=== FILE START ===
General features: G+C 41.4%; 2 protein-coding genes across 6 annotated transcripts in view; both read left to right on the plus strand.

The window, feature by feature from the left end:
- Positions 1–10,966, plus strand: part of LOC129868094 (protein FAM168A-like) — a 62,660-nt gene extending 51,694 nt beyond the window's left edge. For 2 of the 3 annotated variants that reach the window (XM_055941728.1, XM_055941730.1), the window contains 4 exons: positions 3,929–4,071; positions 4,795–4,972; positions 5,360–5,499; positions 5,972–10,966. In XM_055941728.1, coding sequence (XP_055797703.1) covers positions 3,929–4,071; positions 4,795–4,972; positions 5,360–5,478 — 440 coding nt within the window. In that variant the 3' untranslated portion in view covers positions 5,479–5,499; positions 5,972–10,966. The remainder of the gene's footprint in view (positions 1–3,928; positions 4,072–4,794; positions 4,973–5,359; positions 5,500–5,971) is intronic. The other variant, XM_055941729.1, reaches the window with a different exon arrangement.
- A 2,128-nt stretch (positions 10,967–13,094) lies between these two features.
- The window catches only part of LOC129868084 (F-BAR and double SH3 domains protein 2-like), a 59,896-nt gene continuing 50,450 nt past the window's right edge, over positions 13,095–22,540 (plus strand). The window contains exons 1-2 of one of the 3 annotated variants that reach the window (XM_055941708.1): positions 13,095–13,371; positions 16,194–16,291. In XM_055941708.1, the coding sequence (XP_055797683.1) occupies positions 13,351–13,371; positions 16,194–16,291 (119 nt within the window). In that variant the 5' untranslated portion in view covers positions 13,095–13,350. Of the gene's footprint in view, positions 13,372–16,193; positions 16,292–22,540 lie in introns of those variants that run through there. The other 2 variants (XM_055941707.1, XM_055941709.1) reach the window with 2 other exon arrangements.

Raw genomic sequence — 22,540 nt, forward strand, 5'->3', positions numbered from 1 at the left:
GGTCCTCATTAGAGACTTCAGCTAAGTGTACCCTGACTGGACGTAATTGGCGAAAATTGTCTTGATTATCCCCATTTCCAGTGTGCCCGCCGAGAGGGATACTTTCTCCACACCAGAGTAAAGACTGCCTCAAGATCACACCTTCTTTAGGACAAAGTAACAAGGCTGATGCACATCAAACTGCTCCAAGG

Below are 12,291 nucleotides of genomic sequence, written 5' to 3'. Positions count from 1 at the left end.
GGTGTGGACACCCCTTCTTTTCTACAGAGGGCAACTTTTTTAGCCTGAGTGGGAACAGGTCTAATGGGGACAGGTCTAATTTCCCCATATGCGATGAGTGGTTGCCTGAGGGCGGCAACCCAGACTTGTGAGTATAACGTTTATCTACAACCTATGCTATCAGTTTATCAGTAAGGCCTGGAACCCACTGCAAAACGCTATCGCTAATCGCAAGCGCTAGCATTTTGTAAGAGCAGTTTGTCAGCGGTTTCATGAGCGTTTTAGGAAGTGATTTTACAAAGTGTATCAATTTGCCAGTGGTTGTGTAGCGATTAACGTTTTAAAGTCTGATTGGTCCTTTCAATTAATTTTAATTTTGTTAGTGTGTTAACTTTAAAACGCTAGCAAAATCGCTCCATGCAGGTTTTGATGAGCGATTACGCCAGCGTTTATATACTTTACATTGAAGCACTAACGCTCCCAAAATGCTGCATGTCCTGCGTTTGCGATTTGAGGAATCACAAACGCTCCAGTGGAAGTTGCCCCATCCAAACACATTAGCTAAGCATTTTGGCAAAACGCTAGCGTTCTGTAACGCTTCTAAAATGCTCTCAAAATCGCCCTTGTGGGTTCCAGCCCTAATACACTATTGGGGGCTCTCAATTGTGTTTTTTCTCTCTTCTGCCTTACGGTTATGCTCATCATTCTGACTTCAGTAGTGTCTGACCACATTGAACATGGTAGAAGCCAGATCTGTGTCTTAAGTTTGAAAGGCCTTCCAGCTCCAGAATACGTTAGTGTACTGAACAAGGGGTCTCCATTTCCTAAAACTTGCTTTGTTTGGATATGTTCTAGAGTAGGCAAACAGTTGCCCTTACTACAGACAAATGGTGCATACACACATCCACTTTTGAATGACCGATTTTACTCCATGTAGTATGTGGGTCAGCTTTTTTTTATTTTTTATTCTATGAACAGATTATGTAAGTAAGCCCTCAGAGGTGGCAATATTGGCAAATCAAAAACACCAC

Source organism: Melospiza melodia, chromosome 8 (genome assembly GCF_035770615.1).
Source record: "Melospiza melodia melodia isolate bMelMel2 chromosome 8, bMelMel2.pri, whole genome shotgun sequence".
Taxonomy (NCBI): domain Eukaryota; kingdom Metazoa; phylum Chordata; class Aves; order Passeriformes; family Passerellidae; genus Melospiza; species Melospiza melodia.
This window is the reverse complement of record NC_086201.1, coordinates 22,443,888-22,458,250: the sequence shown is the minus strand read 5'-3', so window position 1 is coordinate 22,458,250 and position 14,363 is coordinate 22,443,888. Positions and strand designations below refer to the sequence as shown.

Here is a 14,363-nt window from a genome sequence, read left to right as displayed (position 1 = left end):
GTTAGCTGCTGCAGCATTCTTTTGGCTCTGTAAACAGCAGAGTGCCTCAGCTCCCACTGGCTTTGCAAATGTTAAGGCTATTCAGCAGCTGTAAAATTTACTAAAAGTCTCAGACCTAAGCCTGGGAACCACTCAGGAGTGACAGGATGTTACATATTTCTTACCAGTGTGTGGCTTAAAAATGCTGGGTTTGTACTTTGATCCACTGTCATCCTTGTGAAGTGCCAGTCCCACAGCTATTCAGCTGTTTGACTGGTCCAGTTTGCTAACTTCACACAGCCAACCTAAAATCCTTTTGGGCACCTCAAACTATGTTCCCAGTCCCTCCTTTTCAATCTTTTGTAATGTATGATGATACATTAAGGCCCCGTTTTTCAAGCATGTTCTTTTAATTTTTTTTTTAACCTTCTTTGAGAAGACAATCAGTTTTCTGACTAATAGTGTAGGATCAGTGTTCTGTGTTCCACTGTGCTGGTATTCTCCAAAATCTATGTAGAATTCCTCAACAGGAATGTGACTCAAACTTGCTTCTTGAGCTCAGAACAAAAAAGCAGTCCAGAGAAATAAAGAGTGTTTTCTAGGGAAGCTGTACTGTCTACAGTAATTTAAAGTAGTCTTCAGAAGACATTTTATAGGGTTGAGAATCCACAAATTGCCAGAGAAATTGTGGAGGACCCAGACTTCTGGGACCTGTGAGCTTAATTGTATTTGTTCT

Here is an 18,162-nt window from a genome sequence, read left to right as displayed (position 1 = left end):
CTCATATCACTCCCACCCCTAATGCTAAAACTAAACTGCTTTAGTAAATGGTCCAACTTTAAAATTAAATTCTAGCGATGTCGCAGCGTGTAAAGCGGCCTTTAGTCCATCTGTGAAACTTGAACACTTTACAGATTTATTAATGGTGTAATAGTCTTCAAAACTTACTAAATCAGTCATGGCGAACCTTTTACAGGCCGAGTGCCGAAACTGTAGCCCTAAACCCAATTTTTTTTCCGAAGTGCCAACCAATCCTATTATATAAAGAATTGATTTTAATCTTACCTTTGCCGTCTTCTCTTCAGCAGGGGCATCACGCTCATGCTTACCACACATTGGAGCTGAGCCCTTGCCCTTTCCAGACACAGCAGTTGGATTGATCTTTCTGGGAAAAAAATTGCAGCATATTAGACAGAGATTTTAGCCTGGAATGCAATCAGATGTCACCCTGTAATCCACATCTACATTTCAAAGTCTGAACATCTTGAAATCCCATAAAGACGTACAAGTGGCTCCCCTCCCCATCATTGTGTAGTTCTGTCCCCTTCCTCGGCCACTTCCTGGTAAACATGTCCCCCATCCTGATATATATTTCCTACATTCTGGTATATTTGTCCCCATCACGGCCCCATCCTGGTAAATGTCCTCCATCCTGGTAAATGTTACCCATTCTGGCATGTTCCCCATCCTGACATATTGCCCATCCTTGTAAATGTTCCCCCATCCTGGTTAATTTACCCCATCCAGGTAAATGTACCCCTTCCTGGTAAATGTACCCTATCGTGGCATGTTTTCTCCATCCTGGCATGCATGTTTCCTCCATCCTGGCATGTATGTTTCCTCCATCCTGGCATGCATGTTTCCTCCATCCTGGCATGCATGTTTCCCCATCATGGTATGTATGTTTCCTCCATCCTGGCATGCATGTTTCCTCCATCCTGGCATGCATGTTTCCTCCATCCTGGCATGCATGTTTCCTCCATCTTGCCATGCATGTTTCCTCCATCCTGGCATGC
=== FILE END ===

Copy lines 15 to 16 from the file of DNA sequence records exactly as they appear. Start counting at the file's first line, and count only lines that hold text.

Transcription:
GTTAGCTGCTGCAGCATTCTTTTGGCTCTGTAAACAGCAGAGTGCCTCAGCTCCCACTGGCTTTGCAAATGTTAAGGCTATTCAGCAGCTGTAAAATTTACTAAAAGTCTCAGACCTAAGCCTGGGAACCACTCAGGAGTGACAGGATGTTACATATTTCTTACCAGTGTGTGGCTTAAAAATGCTGGGTTTGTACTTTGATCCACTGTCATCCTTGTGAAGTGCCAGTCCCACAGCTATTCAGCTGTTTGACTGGTCCAGTTTGCTAACTTCACACAGCCAACCTAAAATCCTTTTGGGCACCTCAAACTATGTTCCCAGTCCCTCCTTTTCAATCTTTTGTAATGTATGATGATACATTAAGGCCCCGTTTTTCAAGCATGTTCTTTTAATTTTTTTTTTAACCTTCTTTGAGAAGACAATCAGTTTTCTGACTAATAGTGTAGGATCAGTGTTCTGTGTTCCACTGTGCTGGTATTCTCCAAAATCTATGTAGAATTCCTCAACAGGAATGTGACTCAAACTTGCTTCTTGAGCTCAGAACAAAAAAGCAGTCCAGAGAAATAAAGAGTGTTTTCTAGGGAAGCTGTACTGTCTACAGTAATTTAAAGTAGTCTTCAGAAGACATTTTATAGGGTTGAGAATCCACAAATTGCCAGAGAAATTGTGGAGGACCCAGACTTCTGGGACCTGTGAGCTTAATTGTATTTGTTCT

Here is an 18,162-nt window from a genome sequence, read left to right as displayed (position 1 = left end):